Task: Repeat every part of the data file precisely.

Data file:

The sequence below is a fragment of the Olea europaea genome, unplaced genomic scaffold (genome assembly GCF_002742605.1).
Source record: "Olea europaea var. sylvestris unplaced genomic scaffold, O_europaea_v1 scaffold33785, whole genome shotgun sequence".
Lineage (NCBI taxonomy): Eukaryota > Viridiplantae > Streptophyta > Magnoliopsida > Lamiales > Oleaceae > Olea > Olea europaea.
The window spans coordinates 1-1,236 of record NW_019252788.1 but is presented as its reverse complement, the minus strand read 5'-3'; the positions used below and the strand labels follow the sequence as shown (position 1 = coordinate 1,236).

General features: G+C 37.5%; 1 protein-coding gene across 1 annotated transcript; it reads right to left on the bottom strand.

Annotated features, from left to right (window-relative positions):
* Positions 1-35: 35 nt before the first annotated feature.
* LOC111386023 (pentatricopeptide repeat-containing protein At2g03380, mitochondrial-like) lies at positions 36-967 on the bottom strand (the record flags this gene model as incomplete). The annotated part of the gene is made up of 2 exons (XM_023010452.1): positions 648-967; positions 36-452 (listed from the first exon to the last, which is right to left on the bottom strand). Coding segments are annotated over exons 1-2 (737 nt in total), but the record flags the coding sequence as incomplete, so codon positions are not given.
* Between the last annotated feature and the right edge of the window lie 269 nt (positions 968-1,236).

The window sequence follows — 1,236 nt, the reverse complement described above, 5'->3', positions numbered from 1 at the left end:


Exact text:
The sequence below is a fragment of the Olea europaea genome, unplaced genomic scaffold (genome assembly GCF_002742605.1).
Source record: "Olea europaea var. sylvestris unplaced genomic scaffold, O_europaea_v1 scaffold33785, whole genome shotgun sequence".
Lineage (NCBI taxonomy): Eukaryota > Viridiplantae > Streptophyta > Magnoliopsida > Lamiales > Oleaceae > Olea > Olea europaea.
The window spans coordinates 1-1,236 of record NW_019252788.1 but is presented as its reverse complement, the minus strand read 5'-3'; the positions used below and the strand labels follow the sequence as shown (position 1 = coordinate 1,236).

General features: G+C 37.5%; 1 protein-coding gene across 1 annotated transcript; it reads right to left on the bottom strand.

Annotated features, from left to right (window-relative positions):
* Positions 1-35: 35 nt before the first annotated feature.
* LOC111386023 (pentatricopeptide repeat-containing protein At2g03380, mitochondrial-like) lies at positions 36-967 on the bottom strand (the record flags this gene model as incomplete). The annotated part of the gene is made up of 2 exons (XM_023010452.1): positions 648-967; positions 36-452 (listed from the first exon to the last, which is right to left on the bottom strand). Coding segments are annotated over exons 1-2 (737 nt in total), but the record flags the coding sequence as incomplete, so codon positions are not given.
* Between the last annotated feature and the right edge of the window lie 269 nt (positions 968-1,236).

The window sequence follows — 1,236 nt, the reverse complement described above, 5'->3', positions numbered from 1 at the left end: